Increased demand, delivery delays mean bad news for iPhone fans in the Czech Republic

Bad news mounts for Apple fans, with delays for the new model, waning interest in opening a local Apple Store, and the possibility of new EU regulations.

Raymond Johnston

Written by Raymond Johnston Published on 18.10.2021 12:05 (updated on 18.10.2021) Reading time: 6 minutes

For Czech fans of Apple’s iPhone, it is bad news almost all around. The new iPhone 13 was launched at the end of September but sold out instantly, and people who hesitated will now wait several weeks for delivery of the most popular configurations due to high demand and a shortage of chips.

Those making a Czech salary also have to work longer than many other people in Europe to be able to afford the new model, though, in one bright spot, it is a few days less than for the previous model when it was new.

The arrival of a full-size Apple Store in the Czech Republic, something that Prime Minister Andrej Babiš promised in 2019, now seems years away at the earliest, and it is not a priority for either the likely new Czech government or Apple.

And the European Union again has its regulatory eyes focused on the computer and accessory giant, seeking to force them to make their devices notoriously incompatible devices use standard USB-C chargers. Though, with the speed at which the EU works, charging cables might be a thing of the past by the time the rule goes into effect.

Order Pro models now for the holidays

The new iPhone 13 came to the Czech market on Sept. 24, and the first ones were gone within hours. Currently, there are no new models on shelves, and people who want one will have to order them and wait several weeks. The wait time is expected to grow even longer as the holiday season gets closer.

Apple had planned to produce 90 million iPhone 13 units by the end of this year, but recently announced they will miss that target by as many a 10 million units since its chip suppliers, including Broadcom and Texas Instruments, are having difficulty meeting their quotas. At the same time, demand for the new phone is double compared to previous new models.

“There has been significantly more interest in the new iPhone lineup this year than in past years. We have 105 percent more orders for the iPhone 13 compared to the iPhone 12 in the first four weeks since the product announcements. Interest is higher year on year, and this year we attribute this mainly to the lower than expected price of the new models. Delivery times are currently several weeks,” Miroslav Winter, Apple product manager at iWant, told the Czech News Agency (ČTK).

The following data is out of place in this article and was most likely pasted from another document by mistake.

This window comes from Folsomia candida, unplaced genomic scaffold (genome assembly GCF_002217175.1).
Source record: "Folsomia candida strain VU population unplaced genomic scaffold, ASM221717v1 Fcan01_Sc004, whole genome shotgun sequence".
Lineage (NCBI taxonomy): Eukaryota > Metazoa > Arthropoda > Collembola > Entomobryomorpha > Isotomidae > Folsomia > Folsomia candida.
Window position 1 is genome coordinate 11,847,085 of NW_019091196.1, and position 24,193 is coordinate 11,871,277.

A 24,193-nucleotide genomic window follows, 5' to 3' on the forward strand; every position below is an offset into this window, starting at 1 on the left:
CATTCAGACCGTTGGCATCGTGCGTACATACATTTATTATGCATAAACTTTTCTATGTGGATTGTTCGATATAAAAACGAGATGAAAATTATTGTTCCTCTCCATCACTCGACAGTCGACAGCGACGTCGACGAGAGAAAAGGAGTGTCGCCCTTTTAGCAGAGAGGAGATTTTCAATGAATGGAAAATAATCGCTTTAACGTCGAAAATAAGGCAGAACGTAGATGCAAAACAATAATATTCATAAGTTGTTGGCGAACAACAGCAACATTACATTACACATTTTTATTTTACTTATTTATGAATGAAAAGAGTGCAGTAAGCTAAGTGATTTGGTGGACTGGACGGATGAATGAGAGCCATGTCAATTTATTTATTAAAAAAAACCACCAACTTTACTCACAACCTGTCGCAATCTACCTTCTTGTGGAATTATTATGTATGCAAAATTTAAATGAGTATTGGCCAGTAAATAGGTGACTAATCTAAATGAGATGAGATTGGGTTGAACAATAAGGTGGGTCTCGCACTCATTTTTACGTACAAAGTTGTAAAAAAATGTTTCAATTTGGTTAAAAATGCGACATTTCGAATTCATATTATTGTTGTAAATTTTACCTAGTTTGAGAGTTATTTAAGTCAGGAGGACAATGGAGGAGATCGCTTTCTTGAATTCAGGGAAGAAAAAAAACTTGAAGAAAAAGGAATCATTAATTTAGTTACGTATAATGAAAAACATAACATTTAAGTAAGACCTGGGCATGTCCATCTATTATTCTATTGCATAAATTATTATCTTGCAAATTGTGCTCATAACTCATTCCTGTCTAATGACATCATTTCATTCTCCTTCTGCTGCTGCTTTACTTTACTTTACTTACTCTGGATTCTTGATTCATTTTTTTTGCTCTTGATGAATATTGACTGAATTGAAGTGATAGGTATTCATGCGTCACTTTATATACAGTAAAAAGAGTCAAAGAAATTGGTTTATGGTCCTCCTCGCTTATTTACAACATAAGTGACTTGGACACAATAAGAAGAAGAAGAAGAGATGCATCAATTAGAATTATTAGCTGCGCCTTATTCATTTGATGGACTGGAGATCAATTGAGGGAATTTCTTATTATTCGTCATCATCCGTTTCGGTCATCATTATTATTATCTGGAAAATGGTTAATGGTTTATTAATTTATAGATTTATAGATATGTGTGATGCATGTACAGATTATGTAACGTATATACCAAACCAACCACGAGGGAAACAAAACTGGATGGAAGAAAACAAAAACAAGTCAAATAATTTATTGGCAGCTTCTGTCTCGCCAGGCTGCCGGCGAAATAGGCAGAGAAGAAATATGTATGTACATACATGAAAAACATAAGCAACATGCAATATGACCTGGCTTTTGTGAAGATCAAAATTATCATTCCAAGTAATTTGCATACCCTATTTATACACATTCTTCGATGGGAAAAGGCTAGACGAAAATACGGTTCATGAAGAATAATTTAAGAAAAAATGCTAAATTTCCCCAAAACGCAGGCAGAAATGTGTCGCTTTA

Daniela Chovancová, spokeswoman for electronics chain Alza, said the waiting time for the basic iPhone 13 and iPhone 13 mini is just a matter of days. “In the coming weeks, we already expect a gradual build-up of stock for these models, ” she told ČTK.

“For the Pro and Pro Max models, where we are seeing higher demand, the waiting time for new orders that are now being closed is about a month. We process all orders in order of their closing date. Those who would like to get a new model under the Christmas tree are advised to order as soon as possible, ” she said.

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Work three weeks to afford an iPhone 13 Pro

Every year, discount server Picodi.com releases what it calls the iPhone index, showing how long someone has to work to afford the current model.

The most recent ranking shows that, based on an average Czech salary and locally advertised prices, someone has to work 21.4 days to buy an iPhone 13 Pro with 128 GB. The shortest time was in Switzerland, at 4.4 days, while the longest was in Turkey, at 92.5 days.

European counties where people worked fewer days than in the Czech Republic to get the new iPhone included Switzerland, Luxembourg, Denmark, Norway, Ireland, Germany, Finland, the Netherlands, France, Austria, Britain, Belgium, Sweden, Cyprus, Spain, Italy, Malta, Slovenia, and Estonia.

On the other hand, people in some European countries work longer. These include Portugal, Lithuania, Greece, Poland, Latvia, Slovakia, Hungary, Russia, Montenegro, and Turkey.

The relatively good news is the amount of time to buy the latest Apple phone is dropping in the Czech Republic. It had been 26.2 days in 2018, but it fell to 25.2 in 2019 and 24.5 in 2020.

Don’t count your Apple Stores before they hatch